Family court statistics for July to September 2017 reveal that 7,446 domestic violence orders were granted by courts over the period.
This is the highest quarterly figure since the statistics were first compiled in 2009 and is a 13.3 per cent increase on the 6,567 orders that were granted by courts over the same period in 2016.
In the first nine months of 2017 a total of 21,036 domestic violence orders were made, up 7.7 per cent on the 19,528 granted over the same period in 2016.
The previous highest quarterly figure for courts granting a domestic violence order was 7,337 in July to September 2009. The lowest was the 5,381 granted between October and December 2011.
The figures also suggest the number of orders could rise further the number of applications for a domestic violence order reached its highest level for eight years.
Between July and September this year there were 6,692 applications, up 595 (9.7 per cent) on the same quarter in 2016 and the highest since July to September 2009, when 7,677 applications were made.
The figures come just a week after Ofsted criticised local authority children's services for failing to do enough to prevent domestic violence.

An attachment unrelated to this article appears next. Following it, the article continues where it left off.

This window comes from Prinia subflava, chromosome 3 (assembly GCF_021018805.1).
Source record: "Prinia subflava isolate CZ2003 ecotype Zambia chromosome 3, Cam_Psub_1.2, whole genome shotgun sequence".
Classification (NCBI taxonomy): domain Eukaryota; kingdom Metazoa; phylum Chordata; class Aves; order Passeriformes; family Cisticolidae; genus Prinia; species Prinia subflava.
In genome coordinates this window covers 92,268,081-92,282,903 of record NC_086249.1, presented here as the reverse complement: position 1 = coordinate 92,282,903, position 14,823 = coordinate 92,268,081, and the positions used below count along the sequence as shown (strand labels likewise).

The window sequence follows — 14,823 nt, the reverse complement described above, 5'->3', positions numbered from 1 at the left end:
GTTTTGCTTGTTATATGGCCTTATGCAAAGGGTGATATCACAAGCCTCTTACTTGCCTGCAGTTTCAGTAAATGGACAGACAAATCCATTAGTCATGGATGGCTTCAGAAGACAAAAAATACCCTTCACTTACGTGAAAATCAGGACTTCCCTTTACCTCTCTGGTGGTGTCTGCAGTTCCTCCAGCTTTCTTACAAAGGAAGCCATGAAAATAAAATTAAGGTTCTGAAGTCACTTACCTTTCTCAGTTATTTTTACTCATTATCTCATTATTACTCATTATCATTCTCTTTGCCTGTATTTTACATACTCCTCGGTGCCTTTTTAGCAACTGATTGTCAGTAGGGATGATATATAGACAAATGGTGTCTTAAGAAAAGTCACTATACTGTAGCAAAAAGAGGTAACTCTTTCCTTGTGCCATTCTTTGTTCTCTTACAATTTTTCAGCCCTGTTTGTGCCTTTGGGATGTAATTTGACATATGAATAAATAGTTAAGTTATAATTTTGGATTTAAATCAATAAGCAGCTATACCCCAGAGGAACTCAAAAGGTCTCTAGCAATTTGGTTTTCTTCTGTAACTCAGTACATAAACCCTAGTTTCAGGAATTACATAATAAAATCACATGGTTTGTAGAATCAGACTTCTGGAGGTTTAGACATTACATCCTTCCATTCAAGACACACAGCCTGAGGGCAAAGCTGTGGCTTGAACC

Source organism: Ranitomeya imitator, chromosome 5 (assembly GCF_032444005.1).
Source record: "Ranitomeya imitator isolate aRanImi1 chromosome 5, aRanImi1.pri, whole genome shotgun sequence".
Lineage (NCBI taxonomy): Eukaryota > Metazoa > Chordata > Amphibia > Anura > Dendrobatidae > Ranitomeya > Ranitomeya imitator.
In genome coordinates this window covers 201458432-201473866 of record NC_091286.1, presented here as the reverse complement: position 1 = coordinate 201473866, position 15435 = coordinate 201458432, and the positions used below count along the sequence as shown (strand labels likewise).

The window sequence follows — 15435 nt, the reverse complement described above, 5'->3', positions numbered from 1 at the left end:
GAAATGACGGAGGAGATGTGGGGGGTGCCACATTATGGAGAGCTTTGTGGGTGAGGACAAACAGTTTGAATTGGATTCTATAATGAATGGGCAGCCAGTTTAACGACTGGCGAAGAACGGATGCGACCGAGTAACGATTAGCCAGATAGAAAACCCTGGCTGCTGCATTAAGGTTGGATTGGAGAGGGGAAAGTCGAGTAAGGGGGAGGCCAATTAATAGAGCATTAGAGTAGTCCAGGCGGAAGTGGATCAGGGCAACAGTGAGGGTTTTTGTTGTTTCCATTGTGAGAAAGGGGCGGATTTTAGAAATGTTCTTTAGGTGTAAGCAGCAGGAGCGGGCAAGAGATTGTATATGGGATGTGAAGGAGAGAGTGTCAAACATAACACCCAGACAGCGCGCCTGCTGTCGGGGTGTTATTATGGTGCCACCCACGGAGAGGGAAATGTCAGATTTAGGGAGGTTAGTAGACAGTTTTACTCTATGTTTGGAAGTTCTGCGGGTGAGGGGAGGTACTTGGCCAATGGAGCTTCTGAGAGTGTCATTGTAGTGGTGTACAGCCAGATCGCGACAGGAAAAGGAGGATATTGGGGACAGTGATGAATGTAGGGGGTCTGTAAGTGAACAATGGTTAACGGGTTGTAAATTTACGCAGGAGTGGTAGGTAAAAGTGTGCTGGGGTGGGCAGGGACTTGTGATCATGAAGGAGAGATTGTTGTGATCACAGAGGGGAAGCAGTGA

The inspectorate's annual report said social workers are too focused on victims and need to do more to tackle perpertrators and prevent further incidents of abusive behavior.
The MoJ figures also reveal that the number of court applications and orders made to protect girls and women from female genital mutilation (FGM) are at a record high.
Between July to September this year a total of 42 applications, all relating to under 18s, were made for a female genital mutilation protection order (FGMPO). This is more than double the 20 applications made in the same period in 2016.
The number of FGMPOs made in July to September this year was 34. The previous highest number of orders made was April to June this year when 32 were granted by courts.